Nepali Times
Life Times
The artist as an old man


RABI THAPA


"King Mahendra informed me that there were no galleries here," says Syyed Iqbal Geoffrey, recounting the royal response to his letter of 1962, in which he expressed a desire to visit Nepal. "But he said I could exhibit in the palace. Alas, I had other commitments at the time. I'm so glad to have finally made it here."

The monarchy is now defunct, and the palace itself may be a museum, but there's no shortage of galleries in Kathmandu these days. This week, Siddhartha Gallery is featuring an exhibition of 'supracollages' from the Indic artist Geoffrey, The Seven Henry Series: In Search of an Ideal Landscape.

Geoffrey made his mark early, snagging the Paris Biennale award in 1965 at the tender age of 25. But while he enjoyed the acclaim that followed, unprecedented for an artist of Asian origin (he was born in Chiniot, now in Pakistan), he was not content to wallow in bohemia. Fuelled by a highly developed sense of injustice, Geoffrey took up a degree in law, graduating with honours from Harvard. Both art and law dovetailed into his pursuit of the truth, and he made a living out of subverting everyday expectations (particularly of the elite).

Decades later, Geoffrey seems as combative as he ever was, as an artist and lawyer. In the 1990s, he earned some notoriety for defending Aimal Kasi, a Pakistani who was eventually executed for the murder of two CIA employees in the US. Then in 2005, he sued the Hayward Gallery in London for 65 million pounds for the loss and damage of 300 of his works (the gallery had offered him compensation of 65,000 pounds).

MIN RATNA BAJRACHARYA
Geoffrey did not win either of these cases, but they do illuminate his approach towards the world. More, perhaps, than any background research on him does. What he represents as an artist is by no means clearer after a session of googling. In person, Geoffrey does little to dispel the idea that he is either an unrivalled genius or a supremely egotistical self-promoter, albeit a distinguished, personable one. He peppers the conversation with asides that I have no means of verifying, mirroring what he has proclaimed online: "I refused an invitation to be elevated to the Supreme Court of Pakistan"; "My work …was a watershed in twentieth-century art"; and so on.

He isn't particularly forthright about his own art, either, photographic reproductions of which sprawl on the table between us. I ask him to explain the thrust of his work, and the mechanics of one of his playfully thoughtful collages to illustrate this, but he suggests that to give me an explanation in words would negate the need for ideation through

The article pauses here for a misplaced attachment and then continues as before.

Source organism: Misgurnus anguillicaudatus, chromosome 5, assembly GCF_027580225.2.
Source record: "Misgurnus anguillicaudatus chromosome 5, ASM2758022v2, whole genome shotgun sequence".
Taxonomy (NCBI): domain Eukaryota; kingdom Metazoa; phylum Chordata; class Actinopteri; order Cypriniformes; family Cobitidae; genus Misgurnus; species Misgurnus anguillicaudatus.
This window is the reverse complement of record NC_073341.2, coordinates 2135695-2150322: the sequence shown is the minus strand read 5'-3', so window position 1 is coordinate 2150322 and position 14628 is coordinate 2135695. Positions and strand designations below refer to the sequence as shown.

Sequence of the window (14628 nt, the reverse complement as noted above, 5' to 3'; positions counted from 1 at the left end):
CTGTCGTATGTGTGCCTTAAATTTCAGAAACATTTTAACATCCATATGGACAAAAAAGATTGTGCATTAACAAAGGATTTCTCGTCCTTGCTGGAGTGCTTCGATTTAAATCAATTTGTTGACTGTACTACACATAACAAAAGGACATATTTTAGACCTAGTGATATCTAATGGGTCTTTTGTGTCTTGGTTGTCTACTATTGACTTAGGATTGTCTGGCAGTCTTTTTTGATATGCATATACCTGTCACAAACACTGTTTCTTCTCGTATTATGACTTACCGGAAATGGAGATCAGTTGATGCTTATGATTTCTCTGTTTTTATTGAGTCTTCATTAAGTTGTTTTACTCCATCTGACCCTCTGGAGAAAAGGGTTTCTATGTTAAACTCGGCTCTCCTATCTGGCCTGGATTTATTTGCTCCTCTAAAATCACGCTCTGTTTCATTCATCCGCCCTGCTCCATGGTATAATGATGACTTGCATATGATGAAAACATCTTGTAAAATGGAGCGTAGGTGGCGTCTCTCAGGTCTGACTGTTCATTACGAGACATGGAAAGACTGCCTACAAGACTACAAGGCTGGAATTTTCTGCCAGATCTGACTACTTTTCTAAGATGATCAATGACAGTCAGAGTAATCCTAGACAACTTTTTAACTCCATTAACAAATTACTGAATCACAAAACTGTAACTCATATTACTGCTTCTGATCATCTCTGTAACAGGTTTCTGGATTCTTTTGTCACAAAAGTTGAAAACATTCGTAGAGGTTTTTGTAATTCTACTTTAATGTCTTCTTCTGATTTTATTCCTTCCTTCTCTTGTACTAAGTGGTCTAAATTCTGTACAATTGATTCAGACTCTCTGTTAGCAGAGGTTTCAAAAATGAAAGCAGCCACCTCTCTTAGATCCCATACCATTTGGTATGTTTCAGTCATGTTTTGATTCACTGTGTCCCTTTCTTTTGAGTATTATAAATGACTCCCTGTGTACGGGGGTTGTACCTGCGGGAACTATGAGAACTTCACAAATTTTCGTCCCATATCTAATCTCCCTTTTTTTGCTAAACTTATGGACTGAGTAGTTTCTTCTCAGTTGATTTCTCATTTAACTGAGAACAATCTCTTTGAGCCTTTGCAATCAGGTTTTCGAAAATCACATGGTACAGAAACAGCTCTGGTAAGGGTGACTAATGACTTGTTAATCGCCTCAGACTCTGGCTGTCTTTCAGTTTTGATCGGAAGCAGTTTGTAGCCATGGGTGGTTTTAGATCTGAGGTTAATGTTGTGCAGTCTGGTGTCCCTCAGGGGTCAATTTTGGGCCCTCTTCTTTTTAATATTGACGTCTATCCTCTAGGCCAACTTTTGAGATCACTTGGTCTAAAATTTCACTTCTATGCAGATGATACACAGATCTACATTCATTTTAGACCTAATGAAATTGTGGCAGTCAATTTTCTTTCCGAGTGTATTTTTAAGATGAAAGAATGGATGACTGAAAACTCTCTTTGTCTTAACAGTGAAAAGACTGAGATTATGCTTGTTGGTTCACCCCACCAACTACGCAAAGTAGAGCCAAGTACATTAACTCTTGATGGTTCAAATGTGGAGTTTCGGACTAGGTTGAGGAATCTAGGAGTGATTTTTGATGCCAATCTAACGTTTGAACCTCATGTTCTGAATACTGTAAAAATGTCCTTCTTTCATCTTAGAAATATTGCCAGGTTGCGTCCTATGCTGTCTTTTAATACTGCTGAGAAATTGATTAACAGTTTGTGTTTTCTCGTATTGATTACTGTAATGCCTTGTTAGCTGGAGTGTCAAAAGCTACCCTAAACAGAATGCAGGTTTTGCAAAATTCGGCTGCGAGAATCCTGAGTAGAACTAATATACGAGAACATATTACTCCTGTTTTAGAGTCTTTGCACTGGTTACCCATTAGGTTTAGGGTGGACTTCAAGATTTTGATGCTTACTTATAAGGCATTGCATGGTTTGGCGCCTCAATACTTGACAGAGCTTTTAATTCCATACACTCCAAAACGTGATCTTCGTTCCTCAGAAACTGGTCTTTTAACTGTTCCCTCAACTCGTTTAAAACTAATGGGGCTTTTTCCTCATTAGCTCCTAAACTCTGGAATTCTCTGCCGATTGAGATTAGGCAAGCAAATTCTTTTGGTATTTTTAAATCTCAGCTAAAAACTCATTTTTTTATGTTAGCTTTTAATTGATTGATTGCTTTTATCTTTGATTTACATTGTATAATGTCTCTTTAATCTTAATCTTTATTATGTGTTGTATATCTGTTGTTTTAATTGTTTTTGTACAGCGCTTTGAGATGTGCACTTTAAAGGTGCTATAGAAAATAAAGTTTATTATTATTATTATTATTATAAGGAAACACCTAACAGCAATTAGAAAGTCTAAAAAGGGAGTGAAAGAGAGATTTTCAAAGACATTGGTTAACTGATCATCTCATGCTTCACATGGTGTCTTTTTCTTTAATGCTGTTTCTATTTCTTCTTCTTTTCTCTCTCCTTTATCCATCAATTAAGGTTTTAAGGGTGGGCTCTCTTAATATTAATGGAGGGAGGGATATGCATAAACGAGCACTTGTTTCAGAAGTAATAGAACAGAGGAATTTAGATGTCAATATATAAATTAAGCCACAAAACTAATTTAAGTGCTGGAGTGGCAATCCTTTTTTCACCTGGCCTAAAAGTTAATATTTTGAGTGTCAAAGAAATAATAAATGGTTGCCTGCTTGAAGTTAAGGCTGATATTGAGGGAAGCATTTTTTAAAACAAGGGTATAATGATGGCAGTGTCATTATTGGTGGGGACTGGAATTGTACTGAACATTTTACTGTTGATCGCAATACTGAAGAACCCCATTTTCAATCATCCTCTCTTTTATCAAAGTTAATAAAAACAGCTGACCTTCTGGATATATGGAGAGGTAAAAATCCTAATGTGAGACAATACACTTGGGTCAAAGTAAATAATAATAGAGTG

his art.

Geoffrey does explain that he considers the process of creating his 'pain-things' more important than the endpoint. He is constantly at work, even on works he may have begun a quarter of a century ago, and carries his 'art ammunition' wherever he goes (he draws out a stick of glue and some pens from his jacket, smiling mischieviously).

He has plenty of advice for young artists struggling to make a mark in a society that too often undervalues art, or values the more commercial aspects of it. "I admire artists who don't bother too much about commercial acceptance," he declares, before adding in a softer tone: "But one may have to compromise to survive. I would tell young artists to evolve a strategy which is unique to their special circumstances, perhaps even using different identities, like Jekyll and Hyde …there is no harm in doing a bit of commercial work, if the artist can devote the major portion of his life to what he really believes in."

Certainly no such considerations appear to have stopped Syyed Iqbal Geoffrey from doing what he likes, making fun of the establishment the whole time. He takes pride in citing an art critic's appraisal of him as "not catering to the needs of society but rather creating them". But in the next breath, he ridicules the same critic: "I suggested that I would burn my works outside the Pasadena Art Museum in California, let the clouds of smoke move to the museum, and that would be my exhibition. He took it seriously – he wrote a whole article about it!"

With the passage of time, Geoffrey may have come to recognise the limits of what he can lay claim to. This does not dampen his spirit. "People call me a has-been," he concedes, before fixing me with an earnest gaze. "And I tell them: at least I have been a has-been!"

The Seven Henry Series: In Search of an Ideal Landscape, runs from 28 October to 17 November, Siddhartha Art Gallery, Babar Mahal Revisited, Gallery hours: 11am to 6pm, 12pm to 4pm on Saturdays, 4218048

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LATEST ISSUE
638
(11 JAN 2013 - 17 JAN 2013)


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